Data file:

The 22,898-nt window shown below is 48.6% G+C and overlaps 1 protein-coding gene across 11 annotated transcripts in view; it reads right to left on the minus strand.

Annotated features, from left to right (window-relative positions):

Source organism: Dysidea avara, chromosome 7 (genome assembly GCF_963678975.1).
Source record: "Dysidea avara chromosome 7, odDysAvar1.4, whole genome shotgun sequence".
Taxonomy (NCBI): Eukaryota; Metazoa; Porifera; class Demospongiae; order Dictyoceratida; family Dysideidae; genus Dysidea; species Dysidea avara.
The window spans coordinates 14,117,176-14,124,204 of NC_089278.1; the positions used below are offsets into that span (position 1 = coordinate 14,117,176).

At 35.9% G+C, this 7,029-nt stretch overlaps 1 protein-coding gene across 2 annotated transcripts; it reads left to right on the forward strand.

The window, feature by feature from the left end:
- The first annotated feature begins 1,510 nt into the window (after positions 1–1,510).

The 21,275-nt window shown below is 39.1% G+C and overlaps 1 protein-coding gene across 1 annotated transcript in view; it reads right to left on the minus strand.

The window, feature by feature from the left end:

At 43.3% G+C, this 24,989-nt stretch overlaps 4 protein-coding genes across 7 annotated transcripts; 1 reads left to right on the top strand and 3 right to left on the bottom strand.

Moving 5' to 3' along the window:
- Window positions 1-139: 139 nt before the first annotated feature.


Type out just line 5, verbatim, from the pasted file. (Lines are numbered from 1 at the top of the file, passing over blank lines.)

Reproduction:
Taxonomy (NCBI): Eukaryota; Metazoa; Porifera; class Demospongiae; order Dictyoceratida; family Dysideidae; genus Dysidea; species Dysidea avara.